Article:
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Nathan and Me by Philip Gwynne Jones

Nathan and Me PGJ


How much of Nathan Sutherland is Philip Gwynne Jones?

I get asked this quite a lot.

It’s a fair question. The short answer would be Stephen King’s from On Writing (essential reading if you’re a writer or in any way interested in the craft) : namely that every character  is, in some way, a reflection of you.

But that’s not the whole story.

Firstly, I am not actually the Honorary Consul in Venice (and, yes, I have been asked this one as well). I started to write The Venetian Game over five years ago and, at that time, I didn’t feel that I could convincingly write an Italian protagonist, let alone a Venetian one. He’d have to be a Brit abroad. Having recently moved to Venice, I knew something about that. Nathan, I thought, would be a smarter, more streetwise and, in some ways, a slightly more rubbish version of me. But that left me with a problem – he couldn’t plausibly be a cop. Besides, writing a police procedural in Venice would lead to inevitable comparisons with Donna Leon’s long-running, hugely successful series about Commisario Brunetti, and I wasn’t sure I’d come out of those well.

A private detective then? Well, that was a possibility, but I couldn’t really swallow the idea of a private detective setting up an office in Venice. I briefly considered having him live on the mainland – darker, grittier, with proper crime – but then decided the world was not quite ready for a series of detective novels set in Mestre.

Then I remembered the Venetian businessman to whom I’d taught Business English, and who also worked as the Honorary Consul for Thailand. I’m not quite sure how much English he was ever able to learn from me, however, given that whenever I turned up for a lesson he was inevitably busy fielding queries from visitors who’d managed to get themselves into a spot of bother. And that, at a stroke, solved all my problems – if Nathan was the British Consul he’d have contacts throughout the city, with the police, with the prisons, with the churches, with the various strata of Venetian society. He wouldn’t have to go looking for trouble – trouble would come looking for him.

As it happens, there actually is a British Honorary Consulate in Venice. Nathan operates from his flat in the Street of the Assassins, but the real  consulate used to be at the rather more prestigious address of the Palazzo Querini, next to the Accademia galleries and overlooking the Grand Canal. It’s long since moved, however, and is now located in Mestre.

I did not know about any of this when I started writing about Nathan Sutherland, and only found out when I was introduced to the actual consul at a party. I think I babbled something like I’m terribly sorry, but I think I’ve written a novel about you by mistake. He was very nice about it and he’s since become a friend, but he wasn’t the inspiration for the character.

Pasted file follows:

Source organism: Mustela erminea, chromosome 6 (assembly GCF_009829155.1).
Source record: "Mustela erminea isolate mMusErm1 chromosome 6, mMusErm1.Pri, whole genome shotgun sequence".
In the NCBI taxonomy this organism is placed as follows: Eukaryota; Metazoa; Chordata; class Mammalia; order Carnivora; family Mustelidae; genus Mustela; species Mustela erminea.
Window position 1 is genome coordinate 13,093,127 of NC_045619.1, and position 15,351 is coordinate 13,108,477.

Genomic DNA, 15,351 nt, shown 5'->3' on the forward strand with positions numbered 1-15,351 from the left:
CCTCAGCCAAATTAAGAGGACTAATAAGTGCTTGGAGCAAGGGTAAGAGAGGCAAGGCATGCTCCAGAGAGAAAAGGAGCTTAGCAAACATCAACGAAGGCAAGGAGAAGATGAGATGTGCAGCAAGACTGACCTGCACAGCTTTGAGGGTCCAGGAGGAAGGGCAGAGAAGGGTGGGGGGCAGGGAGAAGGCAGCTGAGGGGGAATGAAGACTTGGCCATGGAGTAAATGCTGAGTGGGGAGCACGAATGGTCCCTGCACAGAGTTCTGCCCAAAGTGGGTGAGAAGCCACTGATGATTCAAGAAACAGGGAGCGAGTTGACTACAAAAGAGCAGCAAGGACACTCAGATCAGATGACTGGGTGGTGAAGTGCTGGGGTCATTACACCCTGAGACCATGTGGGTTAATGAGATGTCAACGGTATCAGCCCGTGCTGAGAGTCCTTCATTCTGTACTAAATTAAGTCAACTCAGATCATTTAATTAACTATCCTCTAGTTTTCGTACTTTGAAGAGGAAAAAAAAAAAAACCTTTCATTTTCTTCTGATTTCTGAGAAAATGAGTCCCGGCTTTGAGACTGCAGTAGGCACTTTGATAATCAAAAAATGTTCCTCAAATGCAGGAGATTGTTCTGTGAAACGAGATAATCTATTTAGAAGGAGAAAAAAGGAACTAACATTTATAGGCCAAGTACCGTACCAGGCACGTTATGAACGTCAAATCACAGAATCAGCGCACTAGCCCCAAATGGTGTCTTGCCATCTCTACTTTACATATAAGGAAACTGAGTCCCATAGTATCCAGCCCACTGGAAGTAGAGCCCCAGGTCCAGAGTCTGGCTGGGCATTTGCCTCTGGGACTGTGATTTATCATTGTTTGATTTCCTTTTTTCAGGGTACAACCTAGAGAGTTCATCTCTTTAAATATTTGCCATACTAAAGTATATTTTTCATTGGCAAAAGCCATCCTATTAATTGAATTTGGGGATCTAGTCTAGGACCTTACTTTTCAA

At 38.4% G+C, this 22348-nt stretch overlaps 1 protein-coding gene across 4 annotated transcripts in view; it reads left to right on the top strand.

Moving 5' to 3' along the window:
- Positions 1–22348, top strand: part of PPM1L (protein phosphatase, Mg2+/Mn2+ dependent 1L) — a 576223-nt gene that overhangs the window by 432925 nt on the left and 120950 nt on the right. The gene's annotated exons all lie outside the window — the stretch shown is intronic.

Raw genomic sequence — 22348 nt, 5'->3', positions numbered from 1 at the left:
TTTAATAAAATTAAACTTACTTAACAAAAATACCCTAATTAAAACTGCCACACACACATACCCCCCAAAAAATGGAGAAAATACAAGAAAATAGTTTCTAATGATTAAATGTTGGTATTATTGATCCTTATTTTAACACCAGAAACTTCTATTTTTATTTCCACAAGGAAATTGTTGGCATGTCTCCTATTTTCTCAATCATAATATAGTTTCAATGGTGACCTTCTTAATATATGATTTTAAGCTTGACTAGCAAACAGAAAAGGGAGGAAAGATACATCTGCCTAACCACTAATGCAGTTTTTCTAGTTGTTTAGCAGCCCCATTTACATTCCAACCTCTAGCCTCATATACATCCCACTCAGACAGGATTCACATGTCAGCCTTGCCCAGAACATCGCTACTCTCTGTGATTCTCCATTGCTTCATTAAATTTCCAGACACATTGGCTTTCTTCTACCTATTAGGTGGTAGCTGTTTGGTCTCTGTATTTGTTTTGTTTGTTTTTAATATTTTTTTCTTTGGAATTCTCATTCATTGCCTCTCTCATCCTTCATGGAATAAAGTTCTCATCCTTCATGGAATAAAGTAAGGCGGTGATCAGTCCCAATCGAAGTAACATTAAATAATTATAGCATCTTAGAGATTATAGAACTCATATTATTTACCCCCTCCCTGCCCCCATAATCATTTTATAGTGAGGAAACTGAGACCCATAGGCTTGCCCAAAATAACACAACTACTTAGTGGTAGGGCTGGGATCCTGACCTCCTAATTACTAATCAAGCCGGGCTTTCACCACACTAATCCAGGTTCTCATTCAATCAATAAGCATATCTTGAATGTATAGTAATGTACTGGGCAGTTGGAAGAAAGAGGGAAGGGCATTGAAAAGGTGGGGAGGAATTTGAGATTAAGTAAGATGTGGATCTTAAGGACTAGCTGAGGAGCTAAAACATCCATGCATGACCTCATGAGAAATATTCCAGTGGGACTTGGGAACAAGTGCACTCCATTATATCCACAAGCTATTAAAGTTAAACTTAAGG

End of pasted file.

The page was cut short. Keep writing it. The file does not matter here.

So, is Nathan me?

Well, like Nathan, I also do some translation work, although I’ve managed to avoid lawnmower manuals thus far. I do have a cat but whereas Gramsci is a spitting, clawing, furry ball of misanthropic fury, Mimi…is not.

Picture of Mimi the cat


But we do have a number of things in common. Donna Leon once told me that Brunetti had to be someone she liked, if she was going to be spending so much time with him. I thought that was a good point. I’m not sure if, like Brunetti, there’ll ever be 25+ Nathan Sutherland novels (although I’m perfectly happy to give it a go) but I decided that if he was going to be part of my life for the foreseeable future, the things he liked would be things that I like and, by extension, things I would enjoy writing about. So, Nathan likes to cook, as do I – and, let’s be honest, a novel set in Italy without mentioning the food would be like The Lord of the Rings without elves. Similarly, we both like old films – old horror films in particular. And then there’s the music…ah, the music! One review suggested that I was very cleverly poking fun at the predilection of Italian men of a certain age for old British progressive rock bands. I wish I’d been that clever but I was, of course, being entirely serious…

Venetian Gothic is the fourth in the series, and begins on the cemetery island of San Michele, on Venice’s Day of the Dead, where a suitably gothic mystery unfolds for Nathan to investigate. This one’s a little bit darker but, never fear, Federica and Dario are back to help, Gramsci is, well, Gramsci and there might even be the occasional mention of Pink Floyd…

I hope you enjoy it!




All Venice books from Philip Gwynne Jones